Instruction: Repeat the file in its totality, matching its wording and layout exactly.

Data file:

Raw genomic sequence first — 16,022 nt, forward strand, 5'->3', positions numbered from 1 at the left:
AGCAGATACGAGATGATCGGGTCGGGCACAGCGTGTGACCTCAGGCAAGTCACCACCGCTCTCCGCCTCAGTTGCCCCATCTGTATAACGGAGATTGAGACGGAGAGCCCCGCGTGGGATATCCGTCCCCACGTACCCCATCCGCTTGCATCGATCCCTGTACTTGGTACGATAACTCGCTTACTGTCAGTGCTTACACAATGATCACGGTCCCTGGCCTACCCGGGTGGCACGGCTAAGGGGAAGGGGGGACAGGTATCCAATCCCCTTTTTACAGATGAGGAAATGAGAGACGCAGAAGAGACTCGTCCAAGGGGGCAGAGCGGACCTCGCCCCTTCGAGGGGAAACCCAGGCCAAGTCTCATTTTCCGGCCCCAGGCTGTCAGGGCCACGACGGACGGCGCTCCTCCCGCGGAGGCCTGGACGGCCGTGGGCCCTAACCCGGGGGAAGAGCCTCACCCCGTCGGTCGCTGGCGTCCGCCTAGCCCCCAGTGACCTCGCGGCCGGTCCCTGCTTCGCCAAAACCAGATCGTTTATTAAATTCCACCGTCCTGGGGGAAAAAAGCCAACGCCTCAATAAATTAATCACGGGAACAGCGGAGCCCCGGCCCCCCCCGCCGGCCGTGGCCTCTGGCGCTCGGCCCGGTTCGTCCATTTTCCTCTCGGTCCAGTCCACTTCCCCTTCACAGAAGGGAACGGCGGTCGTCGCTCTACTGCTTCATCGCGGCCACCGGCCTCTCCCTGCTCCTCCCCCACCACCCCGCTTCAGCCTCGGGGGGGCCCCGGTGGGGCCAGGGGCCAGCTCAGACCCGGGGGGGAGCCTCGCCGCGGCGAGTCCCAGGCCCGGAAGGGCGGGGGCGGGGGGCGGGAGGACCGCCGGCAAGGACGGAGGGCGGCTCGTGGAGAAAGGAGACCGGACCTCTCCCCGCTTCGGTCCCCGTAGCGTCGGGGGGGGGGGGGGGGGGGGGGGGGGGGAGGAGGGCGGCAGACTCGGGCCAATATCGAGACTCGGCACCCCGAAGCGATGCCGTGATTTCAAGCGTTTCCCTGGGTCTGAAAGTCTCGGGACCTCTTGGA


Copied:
Raw genomic sequence first — 16,022 nt, forward strand, 5'->3', positions numbered from 1 at the left:
AGCAGATACGAGATGATCGGGTCGGGCACAGCGTGTGACCTCAGGCAAGTCACCACCGCTCTCCGCCTCAGTTGCCCCATCTGTATAACGGAGATTGAGACGGAGAGCCCCGCGTGGGATATCCGTCCCCACGTACCCCATCCGCTTGCATCGATCCCTGTACTTGGTACGATAACTCGCTTACTGTCAGTGCTTACACAATGATCACGGTCCCTGGCCTACCCGGGTGGCACGGCTAAGGGGAAGGGGGGACAGGTATCCAATCCCCTTTTTACAGATGAGGAAATGAGAGACGCAGAAGAGACTCGTCCAAGGGGGCAGAGCGGACCTCGCCCCTTCGAGGGGAAACCCAGGCCAAGTCTCATTTTCCGGCCCCAGGCTGTCAGGGCCACGACGGACGGCGCTCCTCCCGCGGAGGCCTGGACGGCCGTGGGCCCTAACCCGGGGGAAGAGCCTCACCCCGTCGGTCGCTGGCGTCCGCCTAGCCCCCAGTGACCTCGCGGCCGGTCCCTGCTTCGCCAAAACCAGATCGTTTATTAAATTCCACCGTCCTGGGGGAAAAAAGCCAACGCCTCAATAAATTAATCACGGGAACAGCGGAGCCCCGGCCCCCCCCGCCGGCCGTGGCCTCTGGCGCTCGGCCCGGTTCGTCCATTTTCCTCTCGGTCCAGTCCACTTCCCCTTCACAGAAGGGAACGGCGGTCGTCGCTCTACTGCTTCATCGCGGCCACCGGCCTCTCCCTGCTCCTCCCCCACCACCCCGCTTCAGCCTCGGGGGGGCCCCGGTGGGGCCAGGGGCCAGCTCAGACCCGGGGGGGAGCCTCGCCGCGGCGAGTCCCAGGCCCGGAAGGGCGGGGGCGGGGGGCGGGAGGACCGCCGGCAAGGACGGAGGGCGGCTCGTGGAGAAAGGAGACCGGACCTCTCCCCGCTTCGGTCCCCGTAGCGTCGGGGGGGGGGGGGGGGGGGGGGGGGGGGAGGAGGGCGGCAGACTCGGGCCAATATCGAGACTCGGCACCCCGAAGCGATGCCGTGATTTCAAGCGTTTCCCTGGGTCTGAAAGTCTCGGGACCTCTTGGA